5 tips of how to be an effective manager when working remotely — TripActions Community

5 tips of how to be an effective manager when working remotely

Many companies have been responding to the Coronavirus by encouraging employees to work from home. For those who haven’t worked from home before, this can be an interesting challenge. As a remote manager for the past decade, I thought I’d share some recommendations of how you can still be an effective manager and drive business, even when you and your team are working remotely.

  1. Set daily 15-30 minute check-ins for the team. Initially this may seem like micromanaging if you are used to having a weekly meeting. It isn’t. It’s to replace the walk-by conversations that you are used to having in the office. These could be once or twice per/day, but a daily check-in just to ask questions, provide guidance, get a pulse on projects, discuss outcomes of meetings that have occurred or shift directions -- they are an effective method to ensure alignment. This should be different from weekly meetings where discussions are more strategic, the dailies are designed to be tactical.
  2. Start early. The benefit of working from home is that you don’t lose time commuting. The beginning of your day can be a great time to have 1-2 focus hours before meetings begin to knock out projects. For me, they are among the most productive of my day.
  3. Still have informal discussions. Don’t wait for meetings. I encourage my team to feel welcome to ping me anytime. Some of the most valuable conversations I have with members of my team is when they ping me asking if I can talk quickly on a new idea, a question they have… whether that be a 5 minute conversation in between meetings, or an hour brainstorm after work. Think about all the great conversations you’ve had just talking in the office, or over lunch, or at drinks after work, you still need to create an environment for those discussions to occur -- they’re hugely valuable.
  4. Find your discipline. Dedicate a place in your home just for work. Start your day at the same time -- make sure your family knows when you’re in the work zone you can’t be interrupted. Create a routine and stick to it. For example, I spend the first 30 minutes of my day checking any overnight emails or slacks from our international teams, then I spend another 10-15 minutes checking my daily reports, and after that I spend an hour working on projects. It’s very easy to find yourself less productive simply because you haven’t adjusted your routine for working from home when you’re used to being in the office.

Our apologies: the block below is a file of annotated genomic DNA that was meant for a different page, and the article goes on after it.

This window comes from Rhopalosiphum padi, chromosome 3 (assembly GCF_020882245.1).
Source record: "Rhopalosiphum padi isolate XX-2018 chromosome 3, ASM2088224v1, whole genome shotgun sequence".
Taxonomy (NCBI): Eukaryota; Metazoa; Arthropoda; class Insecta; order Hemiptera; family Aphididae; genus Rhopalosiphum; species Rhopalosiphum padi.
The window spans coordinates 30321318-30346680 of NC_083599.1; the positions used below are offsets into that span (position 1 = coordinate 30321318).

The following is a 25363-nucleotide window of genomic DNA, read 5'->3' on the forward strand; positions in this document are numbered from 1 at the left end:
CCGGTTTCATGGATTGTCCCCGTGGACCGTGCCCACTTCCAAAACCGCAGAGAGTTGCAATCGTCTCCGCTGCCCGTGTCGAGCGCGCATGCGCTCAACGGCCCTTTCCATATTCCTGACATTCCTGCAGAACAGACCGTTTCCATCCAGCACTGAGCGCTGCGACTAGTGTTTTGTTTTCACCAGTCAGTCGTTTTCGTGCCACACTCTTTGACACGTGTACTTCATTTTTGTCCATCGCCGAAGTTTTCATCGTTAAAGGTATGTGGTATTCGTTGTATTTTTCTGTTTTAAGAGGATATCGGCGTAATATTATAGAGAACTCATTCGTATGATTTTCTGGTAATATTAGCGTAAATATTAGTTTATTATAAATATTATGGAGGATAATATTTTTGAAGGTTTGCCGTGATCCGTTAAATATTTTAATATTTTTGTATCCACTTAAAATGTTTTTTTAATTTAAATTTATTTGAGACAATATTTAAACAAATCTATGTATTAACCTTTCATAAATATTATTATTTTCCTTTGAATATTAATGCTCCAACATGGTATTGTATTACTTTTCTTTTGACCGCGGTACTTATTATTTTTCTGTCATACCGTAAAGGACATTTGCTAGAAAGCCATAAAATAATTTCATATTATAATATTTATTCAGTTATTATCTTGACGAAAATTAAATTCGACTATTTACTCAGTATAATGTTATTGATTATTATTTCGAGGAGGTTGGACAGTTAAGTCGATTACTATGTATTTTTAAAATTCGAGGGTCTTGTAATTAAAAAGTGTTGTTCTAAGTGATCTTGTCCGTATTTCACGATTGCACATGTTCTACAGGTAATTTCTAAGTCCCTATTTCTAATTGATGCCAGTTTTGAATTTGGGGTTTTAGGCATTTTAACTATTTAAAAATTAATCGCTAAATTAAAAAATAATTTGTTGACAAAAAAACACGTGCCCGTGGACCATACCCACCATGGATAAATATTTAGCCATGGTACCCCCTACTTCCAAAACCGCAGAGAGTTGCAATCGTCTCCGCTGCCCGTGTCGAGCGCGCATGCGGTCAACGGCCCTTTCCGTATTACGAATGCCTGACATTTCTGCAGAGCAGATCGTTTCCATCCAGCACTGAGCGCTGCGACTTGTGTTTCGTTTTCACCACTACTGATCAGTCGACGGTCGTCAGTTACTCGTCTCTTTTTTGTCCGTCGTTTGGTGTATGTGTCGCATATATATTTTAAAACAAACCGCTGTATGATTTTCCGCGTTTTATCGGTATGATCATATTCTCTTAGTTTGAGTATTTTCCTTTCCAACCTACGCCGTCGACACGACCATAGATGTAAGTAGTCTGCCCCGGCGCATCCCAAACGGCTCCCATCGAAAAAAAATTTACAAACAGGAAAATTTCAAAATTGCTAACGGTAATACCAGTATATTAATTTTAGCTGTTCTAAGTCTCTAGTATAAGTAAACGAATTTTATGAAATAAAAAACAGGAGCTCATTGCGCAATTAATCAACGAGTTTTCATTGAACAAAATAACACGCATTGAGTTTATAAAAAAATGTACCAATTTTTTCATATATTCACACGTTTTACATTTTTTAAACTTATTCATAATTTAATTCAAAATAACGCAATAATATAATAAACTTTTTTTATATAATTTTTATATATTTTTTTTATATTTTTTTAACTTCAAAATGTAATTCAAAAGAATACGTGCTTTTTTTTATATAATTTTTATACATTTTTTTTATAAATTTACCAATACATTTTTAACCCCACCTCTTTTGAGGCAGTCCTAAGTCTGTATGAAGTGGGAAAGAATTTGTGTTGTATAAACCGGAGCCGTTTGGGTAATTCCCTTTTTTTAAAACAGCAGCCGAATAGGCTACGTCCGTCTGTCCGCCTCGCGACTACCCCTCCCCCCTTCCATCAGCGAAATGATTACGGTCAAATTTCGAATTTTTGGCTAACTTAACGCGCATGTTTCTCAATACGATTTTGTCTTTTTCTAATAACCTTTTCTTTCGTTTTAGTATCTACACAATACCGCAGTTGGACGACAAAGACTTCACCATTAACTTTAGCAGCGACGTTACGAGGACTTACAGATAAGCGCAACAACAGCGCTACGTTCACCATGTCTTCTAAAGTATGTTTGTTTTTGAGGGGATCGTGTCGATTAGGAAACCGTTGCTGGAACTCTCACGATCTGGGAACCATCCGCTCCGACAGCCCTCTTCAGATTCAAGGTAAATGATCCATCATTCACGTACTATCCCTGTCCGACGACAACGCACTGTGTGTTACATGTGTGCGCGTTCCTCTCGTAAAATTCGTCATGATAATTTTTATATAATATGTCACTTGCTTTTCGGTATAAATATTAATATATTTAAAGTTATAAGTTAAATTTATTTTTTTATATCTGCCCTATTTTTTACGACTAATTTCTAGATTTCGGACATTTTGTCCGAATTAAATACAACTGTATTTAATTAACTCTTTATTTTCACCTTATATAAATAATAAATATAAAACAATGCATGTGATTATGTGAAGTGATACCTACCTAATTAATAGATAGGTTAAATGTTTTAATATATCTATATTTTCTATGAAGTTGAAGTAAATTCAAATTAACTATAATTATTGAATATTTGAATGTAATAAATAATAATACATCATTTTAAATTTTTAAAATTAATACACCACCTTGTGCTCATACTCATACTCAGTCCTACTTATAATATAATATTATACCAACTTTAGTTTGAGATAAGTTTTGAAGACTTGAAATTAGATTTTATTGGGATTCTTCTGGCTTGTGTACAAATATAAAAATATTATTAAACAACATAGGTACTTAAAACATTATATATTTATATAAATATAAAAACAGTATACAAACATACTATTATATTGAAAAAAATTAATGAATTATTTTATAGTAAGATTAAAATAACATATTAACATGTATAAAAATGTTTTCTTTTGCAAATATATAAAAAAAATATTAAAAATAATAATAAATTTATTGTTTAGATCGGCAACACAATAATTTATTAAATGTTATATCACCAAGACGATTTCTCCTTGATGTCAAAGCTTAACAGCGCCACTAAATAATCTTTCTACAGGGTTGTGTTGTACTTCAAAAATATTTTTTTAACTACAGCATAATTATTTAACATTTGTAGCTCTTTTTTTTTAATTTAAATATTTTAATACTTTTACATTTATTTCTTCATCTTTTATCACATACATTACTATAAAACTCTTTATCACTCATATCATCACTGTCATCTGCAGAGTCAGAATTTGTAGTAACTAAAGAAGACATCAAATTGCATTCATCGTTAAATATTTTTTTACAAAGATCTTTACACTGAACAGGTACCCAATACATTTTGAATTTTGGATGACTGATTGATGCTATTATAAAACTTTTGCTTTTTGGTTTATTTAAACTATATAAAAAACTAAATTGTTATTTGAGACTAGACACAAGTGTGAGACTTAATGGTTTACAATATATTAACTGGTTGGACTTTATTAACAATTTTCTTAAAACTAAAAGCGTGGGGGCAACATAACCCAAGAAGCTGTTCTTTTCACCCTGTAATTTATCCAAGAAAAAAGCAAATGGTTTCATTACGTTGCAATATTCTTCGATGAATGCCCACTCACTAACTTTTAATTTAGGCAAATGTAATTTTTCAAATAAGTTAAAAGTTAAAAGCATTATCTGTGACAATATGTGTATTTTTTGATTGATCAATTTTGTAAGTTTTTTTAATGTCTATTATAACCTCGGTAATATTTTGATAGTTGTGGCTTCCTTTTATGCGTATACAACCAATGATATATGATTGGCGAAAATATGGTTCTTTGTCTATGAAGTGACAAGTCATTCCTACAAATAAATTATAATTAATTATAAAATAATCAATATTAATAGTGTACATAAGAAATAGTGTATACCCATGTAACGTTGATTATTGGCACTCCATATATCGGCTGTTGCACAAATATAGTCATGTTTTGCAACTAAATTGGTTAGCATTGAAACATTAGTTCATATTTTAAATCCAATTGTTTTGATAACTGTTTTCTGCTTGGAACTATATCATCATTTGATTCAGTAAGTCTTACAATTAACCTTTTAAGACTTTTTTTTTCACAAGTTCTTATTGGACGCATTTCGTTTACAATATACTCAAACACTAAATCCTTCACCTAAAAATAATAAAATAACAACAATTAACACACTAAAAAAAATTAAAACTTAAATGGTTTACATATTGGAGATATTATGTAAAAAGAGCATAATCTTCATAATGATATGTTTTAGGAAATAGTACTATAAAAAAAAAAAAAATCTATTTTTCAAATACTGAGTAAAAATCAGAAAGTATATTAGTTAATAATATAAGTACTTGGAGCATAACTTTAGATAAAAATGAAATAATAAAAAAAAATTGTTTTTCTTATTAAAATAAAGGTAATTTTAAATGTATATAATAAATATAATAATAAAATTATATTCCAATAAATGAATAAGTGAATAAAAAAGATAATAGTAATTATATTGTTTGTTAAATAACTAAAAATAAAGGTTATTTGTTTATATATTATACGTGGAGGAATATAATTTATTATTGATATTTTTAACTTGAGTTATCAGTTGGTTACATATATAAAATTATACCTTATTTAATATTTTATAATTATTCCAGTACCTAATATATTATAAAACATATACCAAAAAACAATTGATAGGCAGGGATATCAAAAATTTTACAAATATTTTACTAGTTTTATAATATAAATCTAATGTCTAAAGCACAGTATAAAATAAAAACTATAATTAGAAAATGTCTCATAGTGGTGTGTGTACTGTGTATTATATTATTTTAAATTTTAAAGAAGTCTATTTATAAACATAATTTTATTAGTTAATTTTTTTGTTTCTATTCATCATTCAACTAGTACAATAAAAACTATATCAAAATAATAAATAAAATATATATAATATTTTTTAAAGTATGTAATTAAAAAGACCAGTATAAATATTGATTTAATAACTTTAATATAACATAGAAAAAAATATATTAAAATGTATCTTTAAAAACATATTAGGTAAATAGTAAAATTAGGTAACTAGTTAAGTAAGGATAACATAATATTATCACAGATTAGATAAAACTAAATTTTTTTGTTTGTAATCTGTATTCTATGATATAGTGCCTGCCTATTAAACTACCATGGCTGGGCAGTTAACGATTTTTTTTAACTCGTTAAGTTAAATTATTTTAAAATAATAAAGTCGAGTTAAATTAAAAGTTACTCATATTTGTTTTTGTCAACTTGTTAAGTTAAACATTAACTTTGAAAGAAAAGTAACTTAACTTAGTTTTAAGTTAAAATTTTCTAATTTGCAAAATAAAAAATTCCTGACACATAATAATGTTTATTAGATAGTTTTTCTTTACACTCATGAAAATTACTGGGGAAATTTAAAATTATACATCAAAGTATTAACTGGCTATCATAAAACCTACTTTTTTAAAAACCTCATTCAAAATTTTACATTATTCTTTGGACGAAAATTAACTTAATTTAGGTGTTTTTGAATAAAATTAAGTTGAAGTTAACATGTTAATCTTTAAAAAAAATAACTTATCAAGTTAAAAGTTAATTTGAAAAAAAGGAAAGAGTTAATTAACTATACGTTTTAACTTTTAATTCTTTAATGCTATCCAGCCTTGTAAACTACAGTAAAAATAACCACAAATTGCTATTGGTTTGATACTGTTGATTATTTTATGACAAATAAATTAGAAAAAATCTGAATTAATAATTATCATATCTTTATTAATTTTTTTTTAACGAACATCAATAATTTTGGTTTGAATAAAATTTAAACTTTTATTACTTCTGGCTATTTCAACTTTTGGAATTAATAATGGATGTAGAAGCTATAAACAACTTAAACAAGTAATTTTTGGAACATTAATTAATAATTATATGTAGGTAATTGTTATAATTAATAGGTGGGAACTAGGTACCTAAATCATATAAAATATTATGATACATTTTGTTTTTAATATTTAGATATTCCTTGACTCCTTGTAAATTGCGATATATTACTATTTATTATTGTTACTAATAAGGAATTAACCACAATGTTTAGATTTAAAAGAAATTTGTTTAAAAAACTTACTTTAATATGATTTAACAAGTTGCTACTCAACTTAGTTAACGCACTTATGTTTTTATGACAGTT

5. Your colleagues are your partners. While as a manager it’s your responsibility to provide direction, it is also the responsibility of your team (or your team leads) to be your strategic partners. You need to be able to trust and enable your team to make decisions on your behalf, and know when it’s necessary to loop you in. This may seem obvious, but it’s important to set this expectation. This means when you have 1:1 discussions with your team members, either formally or informally, part of that discussion should be ensuring they are providing the right transparency to you, and you verbally stating what it is you need them to own. In the office you can clearly see when members of your team are working and who they’re meeting with, when you’re working remotely it comes down to trust and partnership.

Would love to hear others thoughts on successful tips and tricks they’ve found, or challenges they’ve faced, when working from home.


  • DaniaDania ✭✭

    @Ryan Schwartz - Absolutely love this and how you navigate management from your remote office. Informal discussions are so valuable to maintain and open and transparent line of communication. I also enjoy these with peers over slack to check in and cross-collaborate.

  • Ryan is a master of this. We have 20-30 min discussions most early mornings on the way into work. Love that he is Central time and I am an early bird!!

  • This list provides some great feedback for managers who are new to WFH. I usually work remotely and can attest to the importance of having a manager who understands remote communication. I have find that constant communication, and availability, are the two most important factors in making it work and that goes for both the employee and manager. Thank you for highlighting that here!

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